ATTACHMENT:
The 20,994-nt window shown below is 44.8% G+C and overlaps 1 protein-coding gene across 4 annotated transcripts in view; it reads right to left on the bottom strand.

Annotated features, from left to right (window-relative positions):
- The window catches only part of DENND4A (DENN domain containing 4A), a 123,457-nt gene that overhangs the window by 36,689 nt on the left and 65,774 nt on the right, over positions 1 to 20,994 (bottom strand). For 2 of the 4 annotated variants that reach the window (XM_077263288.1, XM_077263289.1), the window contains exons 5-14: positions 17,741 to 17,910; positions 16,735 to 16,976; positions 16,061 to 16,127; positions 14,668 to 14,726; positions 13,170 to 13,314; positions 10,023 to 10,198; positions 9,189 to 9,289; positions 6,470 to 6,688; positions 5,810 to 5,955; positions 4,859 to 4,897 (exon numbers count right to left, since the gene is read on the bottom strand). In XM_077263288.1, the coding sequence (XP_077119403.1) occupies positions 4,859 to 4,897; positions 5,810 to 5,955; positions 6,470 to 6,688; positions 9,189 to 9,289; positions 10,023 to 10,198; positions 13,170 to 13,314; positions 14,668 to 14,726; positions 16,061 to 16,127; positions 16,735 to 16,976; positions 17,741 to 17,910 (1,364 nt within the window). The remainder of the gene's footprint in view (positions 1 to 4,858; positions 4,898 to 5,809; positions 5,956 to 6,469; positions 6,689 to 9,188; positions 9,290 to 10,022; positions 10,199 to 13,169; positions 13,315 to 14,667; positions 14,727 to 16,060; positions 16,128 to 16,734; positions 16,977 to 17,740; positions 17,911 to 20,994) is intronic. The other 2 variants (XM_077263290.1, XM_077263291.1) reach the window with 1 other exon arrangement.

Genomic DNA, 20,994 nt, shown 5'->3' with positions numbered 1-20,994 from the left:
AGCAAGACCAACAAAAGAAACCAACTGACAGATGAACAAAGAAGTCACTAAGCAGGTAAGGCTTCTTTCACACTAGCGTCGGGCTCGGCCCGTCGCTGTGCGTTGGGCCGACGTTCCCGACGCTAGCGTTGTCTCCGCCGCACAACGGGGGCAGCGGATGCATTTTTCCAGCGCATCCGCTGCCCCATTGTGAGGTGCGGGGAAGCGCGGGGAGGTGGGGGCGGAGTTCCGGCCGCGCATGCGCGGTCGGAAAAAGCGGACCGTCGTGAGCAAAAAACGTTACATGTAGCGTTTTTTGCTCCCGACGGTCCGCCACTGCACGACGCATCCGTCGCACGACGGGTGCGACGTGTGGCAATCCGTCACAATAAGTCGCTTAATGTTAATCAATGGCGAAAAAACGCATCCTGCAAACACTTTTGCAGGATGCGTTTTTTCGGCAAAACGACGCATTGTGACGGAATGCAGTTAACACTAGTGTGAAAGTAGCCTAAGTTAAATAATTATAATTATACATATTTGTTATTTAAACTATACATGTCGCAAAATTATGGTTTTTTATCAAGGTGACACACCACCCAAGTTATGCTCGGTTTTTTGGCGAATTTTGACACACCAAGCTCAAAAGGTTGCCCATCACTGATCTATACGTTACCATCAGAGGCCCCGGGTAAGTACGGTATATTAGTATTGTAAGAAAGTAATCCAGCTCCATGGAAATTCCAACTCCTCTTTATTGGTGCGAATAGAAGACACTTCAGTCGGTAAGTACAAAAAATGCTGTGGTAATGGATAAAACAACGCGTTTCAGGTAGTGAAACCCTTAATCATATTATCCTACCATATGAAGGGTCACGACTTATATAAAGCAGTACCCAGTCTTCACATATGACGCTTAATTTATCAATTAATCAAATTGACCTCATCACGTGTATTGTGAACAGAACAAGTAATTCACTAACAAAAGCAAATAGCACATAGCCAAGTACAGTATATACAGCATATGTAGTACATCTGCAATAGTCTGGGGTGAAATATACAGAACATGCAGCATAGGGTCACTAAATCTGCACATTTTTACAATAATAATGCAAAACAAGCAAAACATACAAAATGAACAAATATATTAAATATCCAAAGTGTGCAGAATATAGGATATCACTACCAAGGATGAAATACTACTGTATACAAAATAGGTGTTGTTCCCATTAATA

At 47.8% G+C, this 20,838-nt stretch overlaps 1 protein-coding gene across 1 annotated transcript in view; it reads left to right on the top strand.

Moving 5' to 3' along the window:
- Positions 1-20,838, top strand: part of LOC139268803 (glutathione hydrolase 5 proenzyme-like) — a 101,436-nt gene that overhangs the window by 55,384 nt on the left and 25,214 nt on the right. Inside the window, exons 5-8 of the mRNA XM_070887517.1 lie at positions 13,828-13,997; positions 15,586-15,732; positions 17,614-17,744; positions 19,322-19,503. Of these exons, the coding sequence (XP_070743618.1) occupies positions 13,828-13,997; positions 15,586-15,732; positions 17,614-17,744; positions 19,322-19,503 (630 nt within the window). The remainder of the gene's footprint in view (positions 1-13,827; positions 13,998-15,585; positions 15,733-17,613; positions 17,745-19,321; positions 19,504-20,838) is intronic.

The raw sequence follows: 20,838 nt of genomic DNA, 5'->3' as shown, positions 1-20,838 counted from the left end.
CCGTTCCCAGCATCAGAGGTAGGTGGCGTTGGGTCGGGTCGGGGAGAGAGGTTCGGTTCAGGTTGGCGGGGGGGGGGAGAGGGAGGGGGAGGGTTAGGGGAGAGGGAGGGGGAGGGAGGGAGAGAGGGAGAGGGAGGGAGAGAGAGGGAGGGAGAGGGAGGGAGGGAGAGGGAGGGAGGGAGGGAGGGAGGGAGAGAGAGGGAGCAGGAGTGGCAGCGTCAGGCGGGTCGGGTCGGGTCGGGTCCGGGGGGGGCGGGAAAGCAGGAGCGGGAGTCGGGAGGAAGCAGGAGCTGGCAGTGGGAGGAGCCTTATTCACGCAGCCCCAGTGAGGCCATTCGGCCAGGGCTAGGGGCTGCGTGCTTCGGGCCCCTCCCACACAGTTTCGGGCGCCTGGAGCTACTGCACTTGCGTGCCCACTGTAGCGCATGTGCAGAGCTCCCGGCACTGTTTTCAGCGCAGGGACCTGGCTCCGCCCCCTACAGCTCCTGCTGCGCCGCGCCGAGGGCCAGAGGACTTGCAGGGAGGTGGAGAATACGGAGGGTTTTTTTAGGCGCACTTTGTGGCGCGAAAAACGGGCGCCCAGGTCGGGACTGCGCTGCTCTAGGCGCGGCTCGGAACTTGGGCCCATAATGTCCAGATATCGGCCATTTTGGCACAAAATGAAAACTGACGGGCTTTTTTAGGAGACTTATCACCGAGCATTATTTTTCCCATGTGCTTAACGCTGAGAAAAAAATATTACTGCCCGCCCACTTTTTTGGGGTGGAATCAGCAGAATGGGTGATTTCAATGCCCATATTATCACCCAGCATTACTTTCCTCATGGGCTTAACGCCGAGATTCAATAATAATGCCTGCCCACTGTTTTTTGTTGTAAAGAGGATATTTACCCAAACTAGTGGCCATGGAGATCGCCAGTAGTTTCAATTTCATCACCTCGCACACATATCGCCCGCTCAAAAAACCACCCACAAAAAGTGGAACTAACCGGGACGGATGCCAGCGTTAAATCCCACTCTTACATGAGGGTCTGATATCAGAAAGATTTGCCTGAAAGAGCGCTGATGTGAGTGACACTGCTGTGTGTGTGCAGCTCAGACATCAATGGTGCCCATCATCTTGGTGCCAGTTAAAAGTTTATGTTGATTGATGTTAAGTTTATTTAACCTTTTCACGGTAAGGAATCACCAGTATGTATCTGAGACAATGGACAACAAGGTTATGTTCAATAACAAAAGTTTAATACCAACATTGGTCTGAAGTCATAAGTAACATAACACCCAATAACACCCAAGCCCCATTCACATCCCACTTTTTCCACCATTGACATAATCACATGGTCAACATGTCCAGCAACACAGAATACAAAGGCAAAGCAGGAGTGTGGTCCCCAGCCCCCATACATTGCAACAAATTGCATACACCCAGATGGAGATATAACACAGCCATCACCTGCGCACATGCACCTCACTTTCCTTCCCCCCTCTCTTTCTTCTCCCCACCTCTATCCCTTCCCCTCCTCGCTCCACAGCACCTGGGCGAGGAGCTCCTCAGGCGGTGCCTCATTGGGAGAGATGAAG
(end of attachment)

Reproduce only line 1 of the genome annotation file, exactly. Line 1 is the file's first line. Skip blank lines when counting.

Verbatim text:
The 20,994-nt window shown below is 44.8% G+C and overlaps 1 protein-coding gene across 4 annotated transcripts in view; it reads right to left on the bottom strand.